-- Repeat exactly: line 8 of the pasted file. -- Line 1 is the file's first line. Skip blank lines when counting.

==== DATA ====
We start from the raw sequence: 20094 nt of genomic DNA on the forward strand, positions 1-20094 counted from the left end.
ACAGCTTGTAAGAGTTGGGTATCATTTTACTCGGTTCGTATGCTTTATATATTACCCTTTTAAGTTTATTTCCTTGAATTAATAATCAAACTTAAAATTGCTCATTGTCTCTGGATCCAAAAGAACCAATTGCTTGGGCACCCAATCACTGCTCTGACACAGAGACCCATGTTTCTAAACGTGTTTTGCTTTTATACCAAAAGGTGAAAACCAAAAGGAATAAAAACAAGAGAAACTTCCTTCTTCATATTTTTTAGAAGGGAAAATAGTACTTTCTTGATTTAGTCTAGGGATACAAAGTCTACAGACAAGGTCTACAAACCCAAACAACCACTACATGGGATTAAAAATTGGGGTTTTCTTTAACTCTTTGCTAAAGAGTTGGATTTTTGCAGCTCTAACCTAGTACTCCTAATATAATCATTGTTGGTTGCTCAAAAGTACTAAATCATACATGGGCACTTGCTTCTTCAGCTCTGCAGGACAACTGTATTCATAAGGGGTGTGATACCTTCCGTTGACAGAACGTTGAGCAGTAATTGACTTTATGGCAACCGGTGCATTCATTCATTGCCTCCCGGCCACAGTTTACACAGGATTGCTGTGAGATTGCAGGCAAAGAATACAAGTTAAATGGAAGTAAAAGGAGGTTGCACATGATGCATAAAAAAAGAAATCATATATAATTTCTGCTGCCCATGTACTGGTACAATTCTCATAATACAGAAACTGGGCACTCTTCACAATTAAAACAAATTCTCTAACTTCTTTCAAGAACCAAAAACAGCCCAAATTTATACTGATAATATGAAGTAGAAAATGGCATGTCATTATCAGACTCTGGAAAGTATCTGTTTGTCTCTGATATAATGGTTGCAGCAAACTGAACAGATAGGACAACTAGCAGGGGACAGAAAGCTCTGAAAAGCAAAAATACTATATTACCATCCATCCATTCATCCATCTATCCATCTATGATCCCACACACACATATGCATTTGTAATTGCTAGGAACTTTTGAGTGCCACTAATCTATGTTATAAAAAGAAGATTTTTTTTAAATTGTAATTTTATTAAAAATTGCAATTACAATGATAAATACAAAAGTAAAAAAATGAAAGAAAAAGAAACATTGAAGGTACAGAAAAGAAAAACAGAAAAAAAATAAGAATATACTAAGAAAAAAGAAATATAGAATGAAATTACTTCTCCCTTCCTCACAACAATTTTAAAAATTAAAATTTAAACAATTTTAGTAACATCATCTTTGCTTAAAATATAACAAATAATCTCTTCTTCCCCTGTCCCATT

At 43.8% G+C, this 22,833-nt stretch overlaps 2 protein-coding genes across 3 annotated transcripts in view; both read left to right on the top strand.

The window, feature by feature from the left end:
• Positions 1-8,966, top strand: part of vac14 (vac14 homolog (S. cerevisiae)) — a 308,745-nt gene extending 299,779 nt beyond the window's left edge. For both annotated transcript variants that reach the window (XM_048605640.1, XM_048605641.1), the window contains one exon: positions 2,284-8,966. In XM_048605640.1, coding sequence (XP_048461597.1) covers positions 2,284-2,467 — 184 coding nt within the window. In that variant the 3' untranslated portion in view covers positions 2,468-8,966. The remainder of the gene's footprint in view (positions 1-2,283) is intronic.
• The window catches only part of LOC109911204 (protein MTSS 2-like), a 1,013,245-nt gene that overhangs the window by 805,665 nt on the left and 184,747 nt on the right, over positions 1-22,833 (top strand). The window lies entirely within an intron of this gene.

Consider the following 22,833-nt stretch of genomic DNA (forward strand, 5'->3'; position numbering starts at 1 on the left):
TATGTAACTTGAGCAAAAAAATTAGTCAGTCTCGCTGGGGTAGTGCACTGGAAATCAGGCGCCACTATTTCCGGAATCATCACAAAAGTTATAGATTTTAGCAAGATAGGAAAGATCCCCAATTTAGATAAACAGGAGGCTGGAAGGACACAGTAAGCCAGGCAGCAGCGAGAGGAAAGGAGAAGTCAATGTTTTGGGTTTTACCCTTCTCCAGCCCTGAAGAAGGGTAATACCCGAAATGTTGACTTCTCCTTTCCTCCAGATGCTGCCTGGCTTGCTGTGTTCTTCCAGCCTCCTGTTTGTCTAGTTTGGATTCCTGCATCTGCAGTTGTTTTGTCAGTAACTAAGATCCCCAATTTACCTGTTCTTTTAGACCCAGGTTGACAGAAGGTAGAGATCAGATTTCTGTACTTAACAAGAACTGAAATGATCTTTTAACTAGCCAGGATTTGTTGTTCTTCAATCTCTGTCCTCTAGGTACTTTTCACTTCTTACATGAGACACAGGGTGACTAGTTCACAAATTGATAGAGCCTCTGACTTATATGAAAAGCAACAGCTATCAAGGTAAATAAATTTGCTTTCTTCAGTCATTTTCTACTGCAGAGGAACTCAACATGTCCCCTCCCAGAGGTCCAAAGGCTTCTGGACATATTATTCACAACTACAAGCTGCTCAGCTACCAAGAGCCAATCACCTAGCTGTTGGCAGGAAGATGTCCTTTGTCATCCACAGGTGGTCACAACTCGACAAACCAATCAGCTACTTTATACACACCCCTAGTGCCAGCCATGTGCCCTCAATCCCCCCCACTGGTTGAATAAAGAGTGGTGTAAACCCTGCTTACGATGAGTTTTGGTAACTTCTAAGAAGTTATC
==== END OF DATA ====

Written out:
TATGTAACTTGAGCAAAAAAATTAGTCAGTCTCGCTGGGGTAGTGCACTGGAAATCAGGCGCCACTATTTCCGGAATCATCACAAAAGTTATAGATTTTAGCAAGATAGGAAAGATCCCCAATTTAGATAAACAGGAGGCTGGAAGGACACAGTAAGCCAGGCAGCAGCGAGAGGAAAGGAGAAGTCAATGTTTTGGGTTTTACCCTTCTCCAGCCCTGAAGAAGGGTAATACCCGAAATGTTGACTTCTCCTTTCCTCCAGATGCTGCCTGGCTTGCTGTGTTCTTCCAGCCTCCTGTTTGTCTAGTTTGGATTCCTGCATCTGCAGTTGTTTTGTCAGTAACTAAGATCCCCAATTTACCTGTTCTTTTAGACCCAGGTTGACAGAAGGTAGAGATCAGATTTCTGTACTTAACAAGAACTGAAATGATCTTTTAACTAGCCAGGATTTGTTGTTCTTCAATCTCTGTCCTCTAGGTACTTTTCACTTCTTACATGAGACACAGGGTGACTAGTTCACAAATTGATAGAGCCTCTGACTTATATGAAAAGCAACAGCTATCAAGGTAAATAAATTTGCTTTCTTCAGTCATTTTCTACTGCAGAGGAACTCAACATGTCCCCTCCCAGAGGTCCAAAGGCTTCTGGACATATTATTCACAACTACAAGCTGCTCAGCTACCAAGAGCCAATCACCTAGCTGTTGGCAGGAAGATGTCCTTTGTCATCCACAGGTGGTCACAACTCGACAAACCAATCAGCTACTTTATACACACCCCTAGTGCCAGCCATGTGCCCTCAATCCCCCCCACTGGTTGAATAAAGAGTGGTGTAAACCCTGCTTACGATGAGTTTTGGTAACTTCTAAGAAGTTATC